Other successful novels (and films adapted from them) in the unreliable narrator vein include such bestsellers as The Girl on the Train and The Woman in the Window, neither of which I have read, and both of which I am given to understand make use of questionable memory on the part of the main character (at least in part alcohol-induced). 

There have been so many films of this variety, that the whole subgenre even has its own excellent parody: the 2022 Netflix miniseries The Woman in the House Across the Street from the Girl in the Window. It's worth your time. Kristen Bell alone as the main character is worth the price of admission.

For me, though, no one has ever done the "shattered memory holding back the main character, who must race against time to put the pieces together" thing quite so well as thriller master Robert Ludlum.

I'm talking, of course, about Ludlum's masterwork, The Bourne Identity. And yes, I am well aware that Ludlum's novel has long since been adapted into a rightly well-regarded series of thriller films starring Matt Damon and Brian Cox. If you haven't seen these films, I urge you to do so. They are incredibly well-done.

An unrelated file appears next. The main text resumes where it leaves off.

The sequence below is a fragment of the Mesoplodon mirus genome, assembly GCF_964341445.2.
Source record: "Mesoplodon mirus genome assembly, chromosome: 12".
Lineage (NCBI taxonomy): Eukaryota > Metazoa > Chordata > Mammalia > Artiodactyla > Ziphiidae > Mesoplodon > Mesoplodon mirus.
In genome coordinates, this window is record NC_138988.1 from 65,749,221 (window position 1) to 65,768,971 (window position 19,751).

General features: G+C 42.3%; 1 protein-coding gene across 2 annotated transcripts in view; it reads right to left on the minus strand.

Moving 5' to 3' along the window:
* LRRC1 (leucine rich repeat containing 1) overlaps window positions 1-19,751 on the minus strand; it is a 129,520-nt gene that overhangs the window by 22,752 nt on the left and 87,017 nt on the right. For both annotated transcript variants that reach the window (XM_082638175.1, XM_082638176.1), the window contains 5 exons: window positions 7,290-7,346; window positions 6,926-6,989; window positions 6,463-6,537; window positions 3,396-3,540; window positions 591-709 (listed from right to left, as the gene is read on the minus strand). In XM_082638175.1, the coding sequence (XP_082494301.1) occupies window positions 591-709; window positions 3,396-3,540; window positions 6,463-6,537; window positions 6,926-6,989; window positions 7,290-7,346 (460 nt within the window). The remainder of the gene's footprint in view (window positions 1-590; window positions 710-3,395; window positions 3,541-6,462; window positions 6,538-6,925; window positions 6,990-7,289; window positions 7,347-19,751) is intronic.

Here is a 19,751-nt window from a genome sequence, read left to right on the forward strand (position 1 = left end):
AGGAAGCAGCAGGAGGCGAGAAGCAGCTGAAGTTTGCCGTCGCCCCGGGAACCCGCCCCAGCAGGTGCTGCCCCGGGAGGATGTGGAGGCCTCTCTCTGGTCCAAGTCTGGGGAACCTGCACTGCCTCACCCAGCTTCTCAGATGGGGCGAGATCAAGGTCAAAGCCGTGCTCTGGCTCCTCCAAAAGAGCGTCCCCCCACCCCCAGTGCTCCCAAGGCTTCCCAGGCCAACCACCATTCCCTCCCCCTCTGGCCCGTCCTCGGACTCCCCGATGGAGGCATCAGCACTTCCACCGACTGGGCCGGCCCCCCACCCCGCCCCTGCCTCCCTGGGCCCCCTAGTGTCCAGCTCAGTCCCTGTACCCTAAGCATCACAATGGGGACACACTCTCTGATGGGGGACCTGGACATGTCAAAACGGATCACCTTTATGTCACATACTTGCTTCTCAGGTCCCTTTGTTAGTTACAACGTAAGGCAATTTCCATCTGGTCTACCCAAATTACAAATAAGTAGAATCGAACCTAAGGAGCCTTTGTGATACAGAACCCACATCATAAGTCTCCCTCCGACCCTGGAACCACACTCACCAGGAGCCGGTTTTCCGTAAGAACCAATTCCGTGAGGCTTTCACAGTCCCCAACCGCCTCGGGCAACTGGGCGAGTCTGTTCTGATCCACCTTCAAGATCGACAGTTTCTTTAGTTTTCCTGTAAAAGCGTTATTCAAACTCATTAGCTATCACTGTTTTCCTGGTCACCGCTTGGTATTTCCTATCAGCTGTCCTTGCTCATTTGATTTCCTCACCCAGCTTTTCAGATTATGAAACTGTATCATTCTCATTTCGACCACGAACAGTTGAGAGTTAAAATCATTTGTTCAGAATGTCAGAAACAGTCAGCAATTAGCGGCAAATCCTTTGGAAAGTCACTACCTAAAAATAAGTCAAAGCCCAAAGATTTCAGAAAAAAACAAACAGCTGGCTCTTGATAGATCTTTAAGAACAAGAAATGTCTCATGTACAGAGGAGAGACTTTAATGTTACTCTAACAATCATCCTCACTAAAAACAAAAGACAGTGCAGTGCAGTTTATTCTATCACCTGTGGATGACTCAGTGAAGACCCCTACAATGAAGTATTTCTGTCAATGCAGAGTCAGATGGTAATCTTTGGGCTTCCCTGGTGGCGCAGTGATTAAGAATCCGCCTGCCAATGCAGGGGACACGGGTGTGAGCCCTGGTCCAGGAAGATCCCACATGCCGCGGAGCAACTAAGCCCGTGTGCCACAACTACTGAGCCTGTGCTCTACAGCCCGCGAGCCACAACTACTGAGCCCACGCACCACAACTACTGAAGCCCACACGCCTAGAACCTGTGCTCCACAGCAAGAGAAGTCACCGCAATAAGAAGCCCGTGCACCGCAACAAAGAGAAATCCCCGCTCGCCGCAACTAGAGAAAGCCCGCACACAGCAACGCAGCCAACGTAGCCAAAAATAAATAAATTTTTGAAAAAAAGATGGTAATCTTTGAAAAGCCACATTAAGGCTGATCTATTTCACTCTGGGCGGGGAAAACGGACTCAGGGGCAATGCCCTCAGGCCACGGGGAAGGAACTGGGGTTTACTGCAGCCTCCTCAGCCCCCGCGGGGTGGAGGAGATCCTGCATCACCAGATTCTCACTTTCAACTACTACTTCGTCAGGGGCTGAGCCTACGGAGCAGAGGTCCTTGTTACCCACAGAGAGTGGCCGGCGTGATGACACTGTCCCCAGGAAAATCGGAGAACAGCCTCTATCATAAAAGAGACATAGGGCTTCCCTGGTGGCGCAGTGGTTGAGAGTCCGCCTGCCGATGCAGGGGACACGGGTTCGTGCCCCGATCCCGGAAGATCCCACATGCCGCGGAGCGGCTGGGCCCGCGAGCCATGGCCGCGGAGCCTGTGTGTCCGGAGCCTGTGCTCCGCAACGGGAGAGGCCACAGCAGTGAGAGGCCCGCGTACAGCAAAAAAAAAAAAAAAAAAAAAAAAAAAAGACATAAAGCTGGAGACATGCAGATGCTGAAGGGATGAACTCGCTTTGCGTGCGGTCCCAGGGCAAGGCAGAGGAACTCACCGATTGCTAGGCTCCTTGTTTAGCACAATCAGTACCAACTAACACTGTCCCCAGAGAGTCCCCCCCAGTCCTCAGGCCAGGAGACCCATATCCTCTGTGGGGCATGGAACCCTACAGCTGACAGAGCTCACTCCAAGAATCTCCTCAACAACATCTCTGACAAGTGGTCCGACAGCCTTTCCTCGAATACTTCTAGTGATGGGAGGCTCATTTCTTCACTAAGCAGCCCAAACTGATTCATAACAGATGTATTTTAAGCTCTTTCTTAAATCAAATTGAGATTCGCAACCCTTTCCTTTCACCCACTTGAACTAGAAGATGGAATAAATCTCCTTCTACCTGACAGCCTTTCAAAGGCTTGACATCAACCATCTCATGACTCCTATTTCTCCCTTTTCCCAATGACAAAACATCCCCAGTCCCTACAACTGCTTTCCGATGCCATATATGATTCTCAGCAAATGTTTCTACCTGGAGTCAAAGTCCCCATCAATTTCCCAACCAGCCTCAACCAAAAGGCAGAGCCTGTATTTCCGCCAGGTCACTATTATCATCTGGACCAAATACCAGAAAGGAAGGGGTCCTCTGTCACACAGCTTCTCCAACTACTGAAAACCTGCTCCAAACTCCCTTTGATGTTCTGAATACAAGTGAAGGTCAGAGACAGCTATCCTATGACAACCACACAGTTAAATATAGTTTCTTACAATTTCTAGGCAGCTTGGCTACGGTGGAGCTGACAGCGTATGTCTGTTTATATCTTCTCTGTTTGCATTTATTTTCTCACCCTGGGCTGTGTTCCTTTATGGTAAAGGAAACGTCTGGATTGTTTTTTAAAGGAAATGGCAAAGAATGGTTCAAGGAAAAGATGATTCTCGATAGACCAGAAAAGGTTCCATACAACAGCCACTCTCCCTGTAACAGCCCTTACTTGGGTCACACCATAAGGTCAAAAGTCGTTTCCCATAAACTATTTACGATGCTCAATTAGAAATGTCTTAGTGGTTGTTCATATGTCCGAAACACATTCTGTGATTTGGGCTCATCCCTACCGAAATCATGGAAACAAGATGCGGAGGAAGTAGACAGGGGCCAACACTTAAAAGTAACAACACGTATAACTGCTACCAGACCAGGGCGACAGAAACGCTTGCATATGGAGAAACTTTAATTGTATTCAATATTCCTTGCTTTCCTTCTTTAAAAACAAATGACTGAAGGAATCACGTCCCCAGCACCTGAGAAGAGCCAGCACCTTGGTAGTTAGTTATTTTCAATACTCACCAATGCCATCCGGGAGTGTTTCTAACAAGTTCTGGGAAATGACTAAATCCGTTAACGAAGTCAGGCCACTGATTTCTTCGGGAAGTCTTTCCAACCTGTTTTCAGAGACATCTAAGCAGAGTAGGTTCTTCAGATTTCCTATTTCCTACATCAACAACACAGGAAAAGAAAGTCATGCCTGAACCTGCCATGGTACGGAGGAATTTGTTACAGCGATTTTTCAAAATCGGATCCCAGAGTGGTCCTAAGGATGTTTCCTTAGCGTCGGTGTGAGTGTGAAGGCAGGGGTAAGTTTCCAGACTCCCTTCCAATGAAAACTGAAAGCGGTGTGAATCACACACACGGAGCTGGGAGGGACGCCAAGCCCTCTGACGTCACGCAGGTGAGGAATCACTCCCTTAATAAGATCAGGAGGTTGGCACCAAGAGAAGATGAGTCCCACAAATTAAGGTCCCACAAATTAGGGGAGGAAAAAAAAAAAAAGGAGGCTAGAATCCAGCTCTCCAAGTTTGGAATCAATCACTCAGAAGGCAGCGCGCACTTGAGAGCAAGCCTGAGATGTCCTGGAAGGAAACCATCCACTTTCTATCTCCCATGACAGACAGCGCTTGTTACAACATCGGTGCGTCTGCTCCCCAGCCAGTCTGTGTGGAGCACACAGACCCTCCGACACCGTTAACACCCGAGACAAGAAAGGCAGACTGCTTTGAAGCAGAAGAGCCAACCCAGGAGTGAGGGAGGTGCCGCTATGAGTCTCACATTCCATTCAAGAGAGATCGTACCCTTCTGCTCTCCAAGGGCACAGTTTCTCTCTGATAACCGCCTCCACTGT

And yet, if you haven't read the source material, Ludlum's original novel...even if you have seen the movies based on it, I strongly urge you to give the book a chance. There are so many differences between book and movies, and I don't want to spoil them, so I'll just close with a phrase that Ludlum used (to vastly greater effect) as his own earlier version of Brown's "very sorry":

"Cain is for Carlos, and Delta is for Cain."

How about you? Favorite works of fiction that play around with memory? Challenges you have faced trying to play around with memory in your own work? Let us hear from you in the comments section!

See you in two weeks!

1 comment:

  1. I still say Ford Madox Ford's "The Good Soldier" is a masterclass in unreliable narrator and never trust his memories...